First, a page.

A fishing boat has dragged up the remains of a Second World War American aircraft just off the Suffolk coastline.

Lowestoft trawlerman Alex Wightman was collecting his nets on September 9, when, to his amazement, he realised the big catch he hauled overboard was the remains of a P-47 Thunderbolt cockpit, which was stuck in his net.

The 16-year-old said: "Me and my skipper Jeffery Melton were out when the net tightened. It was weird because we felt something snagging the net.

"We could see the lump on the sonar and just wondered what it was because it was heavy.

"I couldn't believe it when we got the nets in the boat and found the remains.

"That part of the sea is about 19 metres deep, it makes me wonder what else could be down there as this is one of the main flight paths for Second World War aircraft.

"The lump on the sonar shows there must be even more down there."

When Mr Wightman and his skipper got the parts on the boat they couldn't believe the smell of petrol of the parts.

He said: "We could still smell the petrol when we got the parts on the boat from when the plane went missing some 78 years ago.

"Our first thought were to speak with historians and give our findings to a museum."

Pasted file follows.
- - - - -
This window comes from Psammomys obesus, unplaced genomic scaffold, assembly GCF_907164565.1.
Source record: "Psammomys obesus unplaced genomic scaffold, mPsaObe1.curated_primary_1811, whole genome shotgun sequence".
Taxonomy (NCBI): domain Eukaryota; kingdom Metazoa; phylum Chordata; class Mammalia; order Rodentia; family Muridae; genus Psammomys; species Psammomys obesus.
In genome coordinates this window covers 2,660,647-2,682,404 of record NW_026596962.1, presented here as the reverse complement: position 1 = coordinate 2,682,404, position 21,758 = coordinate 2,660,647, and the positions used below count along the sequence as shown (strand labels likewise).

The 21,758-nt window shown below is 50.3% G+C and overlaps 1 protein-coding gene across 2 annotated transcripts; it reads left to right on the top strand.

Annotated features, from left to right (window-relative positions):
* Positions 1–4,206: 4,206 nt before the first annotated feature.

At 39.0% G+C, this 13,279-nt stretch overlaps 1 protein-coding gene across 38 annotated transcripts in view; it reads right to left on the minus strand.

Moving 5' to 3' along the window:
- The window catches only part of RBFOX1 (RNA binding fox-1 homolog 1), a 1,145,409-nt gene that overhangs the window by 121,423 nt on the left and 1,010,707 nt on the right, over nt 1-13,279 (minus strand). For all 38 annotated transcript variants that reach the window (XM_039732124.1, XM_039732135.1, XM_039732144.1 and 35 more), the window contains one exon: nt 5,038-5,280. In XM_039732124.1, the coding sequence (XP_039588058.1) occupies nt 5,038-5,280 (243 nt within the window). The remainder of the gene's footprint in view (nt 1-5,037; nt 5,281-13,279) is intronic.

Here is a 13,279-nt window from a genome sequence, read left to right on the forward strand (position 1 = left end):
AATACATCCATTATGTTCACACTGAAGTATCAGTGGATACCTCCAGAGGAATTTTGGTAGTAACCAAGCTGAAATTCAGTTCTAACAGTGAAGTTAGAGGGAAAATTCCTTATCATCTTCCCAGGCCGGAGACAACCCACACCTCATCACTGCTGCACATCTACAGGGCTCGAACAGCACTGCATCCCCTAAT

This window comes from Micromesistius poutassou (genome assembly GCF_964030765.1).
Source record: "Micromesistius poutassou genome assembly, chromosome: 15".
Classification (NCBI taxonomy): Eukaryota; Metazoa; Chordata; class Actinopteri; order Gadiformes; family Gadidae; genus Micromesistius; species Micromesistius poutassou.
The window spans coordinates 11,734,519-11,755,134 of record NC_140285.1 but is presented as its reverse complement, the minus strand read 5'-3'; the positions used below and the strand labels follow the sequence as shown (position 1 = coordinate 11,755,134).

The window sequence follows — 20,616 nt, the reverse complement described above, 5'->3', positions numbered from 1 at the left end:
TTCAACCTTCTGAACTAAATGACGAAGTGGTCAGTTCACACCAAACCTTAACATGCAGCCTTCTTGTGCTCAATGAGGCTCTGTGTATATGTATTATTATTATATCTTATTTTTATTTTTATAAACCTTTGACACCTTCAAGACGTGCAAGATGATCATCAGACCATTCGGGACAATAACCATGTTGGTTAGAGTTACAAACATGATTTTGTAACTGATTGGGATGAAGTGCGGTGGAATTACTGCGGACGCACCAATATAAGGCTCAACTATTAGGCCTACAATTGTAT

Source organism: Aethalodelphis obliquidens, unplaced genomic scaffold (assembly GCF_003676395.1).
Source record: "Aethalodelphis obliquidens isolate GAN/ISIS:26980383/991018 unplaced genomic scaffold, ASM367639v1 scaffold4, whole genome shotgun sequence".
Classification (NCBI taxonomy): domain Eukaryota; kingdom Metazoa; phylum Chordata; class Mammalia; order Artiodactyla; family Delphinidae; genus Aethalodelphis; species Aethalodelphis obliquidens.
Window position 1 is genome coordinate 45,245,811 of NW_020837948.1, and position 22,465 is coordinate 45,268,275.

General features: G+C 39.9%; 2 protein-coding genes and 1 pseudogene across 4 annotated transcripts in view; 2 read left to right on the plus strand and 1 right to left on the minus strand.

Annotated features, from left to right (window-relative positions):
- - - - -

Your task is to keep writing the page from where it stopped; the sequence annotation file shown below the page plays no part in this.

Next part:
Having seen Mr Whitman's post on a Facebook group, local aviation historian Bob Collis and photographer and historian at the Port of Lowestoft Research Society, John Soanes, got in contact.

Upon inspecting the parts they realised it was from the cockpit of an American P-47 Thunderbolt which were flown from Halesworth airfield between 1942 and 1945.

The discovery is now on display at the museum at Halesworth Airfield, and Mr Wightman said he was happy that the parts have been returned to where they once flew from from.

According to museum records, three P-47s took off from Halesworth airfield on March 22, 1944, to join a group of bombers.

They collided off the Suffolk coast in dense cloud cover and crashed into the North Sea.

Museum records show that it was Donald Funcheon, Claude Mussey, and Dale Stream piloting the single-seat planes on that tragic day.

Mr Soanes said: "I noticed the images shown on the Lowestoft Fishing and Oil Facebook page and suggested to aviation historian Bob Collis that he should view them which he duly did, explaining to me that they could be from a Second World War Thunderbolt, but he would need to be seen to confirm.

"I phoned a fisherman contact to find a number for Alex Wightman, he contacted him and I was told that he would be returning to port during the day.

"I managed to track the Georgie Girl returning to port and was able to speak with Alex and Skipper Jeffrey Melton.

"They mentioned that contact had been made by someone from Halesworth about it but I was welcome to take the parts for careful cleaning by Bob.

"Being conscious of treading on the toes of the other party I explained this when I took the items and discussed it further with Bob who thought that he knew who it would be at Halesworth as there was a museum at Holton from where the Thunderbolts had flown."